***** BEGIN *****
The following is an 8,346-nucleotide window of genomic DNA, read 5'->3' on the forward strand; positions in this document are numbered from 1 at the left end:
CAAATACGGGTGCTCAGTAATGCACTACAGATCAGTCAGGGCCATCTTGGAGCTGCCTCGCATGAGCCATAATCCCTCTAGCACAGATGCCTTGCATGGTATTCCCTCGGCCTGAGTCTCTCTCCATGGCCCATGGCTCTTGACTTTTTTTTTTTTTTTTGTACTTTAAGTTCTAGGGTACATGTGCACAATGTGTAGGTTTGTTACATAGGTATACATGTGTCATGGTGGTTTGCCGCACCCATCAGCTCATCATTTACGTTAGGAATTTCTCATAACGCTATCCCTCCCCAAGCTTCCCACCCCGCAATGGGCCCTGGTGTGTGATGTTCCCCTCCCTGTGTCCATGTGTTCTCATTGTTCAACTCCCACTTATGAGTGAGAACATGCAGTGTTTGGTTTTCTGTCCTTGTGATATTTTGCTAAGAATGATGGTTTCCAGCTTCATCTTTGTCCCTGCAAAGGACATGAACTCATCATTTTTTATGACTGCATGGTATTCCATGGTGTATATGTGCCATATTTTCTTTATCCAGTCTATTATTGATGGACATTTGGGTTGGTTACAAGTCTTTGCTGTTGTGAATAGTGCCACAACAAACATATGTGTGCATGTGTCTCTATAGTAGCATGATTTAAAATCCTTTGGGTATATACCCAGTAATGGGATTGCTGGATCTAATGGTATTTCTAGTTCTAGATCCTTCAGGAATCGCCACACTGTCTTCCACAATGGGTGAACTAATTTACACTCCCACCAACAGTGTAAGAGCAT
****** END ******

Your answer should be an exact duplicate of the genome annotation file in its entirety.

The following is an 8,346-nucleotide window of genomic DNA, read 5'->3' on the forward strand; positions in this document are numbered from 1 at the left end:
CAAATACGGGTGCTCAGTAATGCACTACAGATCAGTCAGGGCCATCTTGGAGCTGCCTCGCATGAGCCATAATCCCTCTAGCACAGATGCCTTGCATGGTATTCCCTCGGCCTGAGTCTCTCTCCATGGCCCATGGCTCTTGACTTTTTTTTTTTTTTTTGTACTTTAAGTTCTAGGGTACATGTGCACAATGTGTAGGTTTGTTACATAGGTATACATGTGTCATGGTGGTTTGCCGCACCCATCAGCTCATCATTTACGTTAGGAATTTCTCATAACGCTATCCCTCCCCAAGCTTCCCACCCCGCAATGGGCCCTGGTGTGTGATGTTCCCCTCCCTGTGTCCATGTGTTCTCATTGTTCAACTCCCACTTATGAGTGAGAACATGCAGTGTTTGGTTTTCTGTCCTTGTGATATTTTGCTAAGAATGATGGTTTCCAGCTTCATCTTTGTCCCTGCAAAGGACATGAACTCATCATTTTTTATGACTGCATGGTATTCCATGGTGTATATGTGCCATATTTTCTTTATCCAGTCTATTATTGATGGACATTTGGGTTGGTTACAAGTCTTTGCTGTTGTGAATAGTGCCACAACAAACATATGTGTGCATGTGTCTCTATAGTAGCATGATTTAAAATCCTTTGGGTATATACCCAGTAATGGGATTGCTGGATCTAATGGTATTTCTAGTTCTAGATCCTTCAGGAATCGCCACACTGTCTTCCACAATGGGTGAACTAATTTACACTCCCACCAACAGTGTAAGAGCAT